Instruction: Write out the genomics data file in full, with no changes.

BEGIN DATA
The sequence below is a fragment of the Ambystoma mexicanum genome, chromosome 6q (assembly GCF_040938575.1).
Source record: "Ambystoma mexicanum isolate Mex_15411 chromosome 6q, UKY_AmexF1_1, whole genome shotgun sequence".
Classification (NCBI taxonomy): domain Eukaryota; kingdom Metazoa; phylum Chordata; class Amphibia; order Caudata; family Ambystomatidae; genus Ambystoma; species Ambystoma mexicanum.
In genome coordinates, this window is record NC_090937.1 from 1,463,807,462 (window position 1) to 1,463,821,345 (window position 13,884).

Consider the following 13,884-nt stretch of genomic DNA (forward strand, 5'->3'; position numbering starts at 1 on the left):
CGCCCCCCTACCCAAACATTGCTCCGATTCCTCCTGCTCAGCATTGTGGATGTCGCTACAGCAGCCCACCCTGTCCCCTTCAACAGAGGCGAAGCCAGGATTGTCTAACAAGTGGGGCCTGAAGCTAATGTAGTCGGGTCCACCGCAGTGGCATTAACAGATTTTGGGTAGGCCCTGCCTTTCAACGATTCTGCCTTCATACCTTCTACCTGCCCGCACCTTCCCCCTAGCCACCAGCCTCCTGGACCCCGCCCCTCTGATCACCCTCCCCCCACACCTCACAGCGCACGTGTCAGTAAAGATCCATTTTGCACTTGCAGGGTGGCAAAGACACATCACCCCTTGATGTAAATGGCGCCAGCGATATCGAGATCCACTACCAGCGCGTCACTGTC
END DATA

The sequence below is a fragment of the Ambystoma mexicanum genome, chromosome 6q (assembly GCF_040938575.1).
Source record: "Ambystoma mexicanum isolate Mex_15411 chromosome 6q, UKY_AmexF1_1, whole genome shotgun sequence".
Classification (NCBI taxonomy): domain Eukaryota; kingdom Metazoa; phylum Chordata; class Amphibia; order Caudata; family Ambystomatidae; genus Ambystoma; species Ambystoma mexicanum.
In genome coordinates, this window is record NC_090937.1 from 1,463,807,462 (window position 1) to 1,463,821,345 (window position 13,884).

Consider the following 13,884-nt stretch of genomic DNA (forward strand, 5'->3'; position numbering starts at 1 on the left):
CGCCCCCCTACCCAAACATTGCTCCGATTCCTCCTGCTCAGCATTGTGGATGTCGCTACAGCAGCCCACCCTGTCCCCTTCAACAGAGGCGAAGCCAGGATTGTCTAACAAGTGGGGCCTGAAGCTAATGTAGTCGGGTCCACCGCAGTGGCATTAACAGATTTTGGGTAGGCCCTGCCTTTCAACGATTCTGCCTTCATACCTTCTACCTGCCCGCACCTTCCCCCTAGCCACCAGCCTCCTGGACCCCGCCCCTCTGATCACCCTCCCCCCACACCTCACAGCGCACGTGTCAGTAAAGATCCATTTTGCACTTGCAGGGTGGCAAAGACACATCACCCCTTGATGTAAATGGCGCCAGCGATATCGAGATCCACTACCAGCGCGTCACTGTC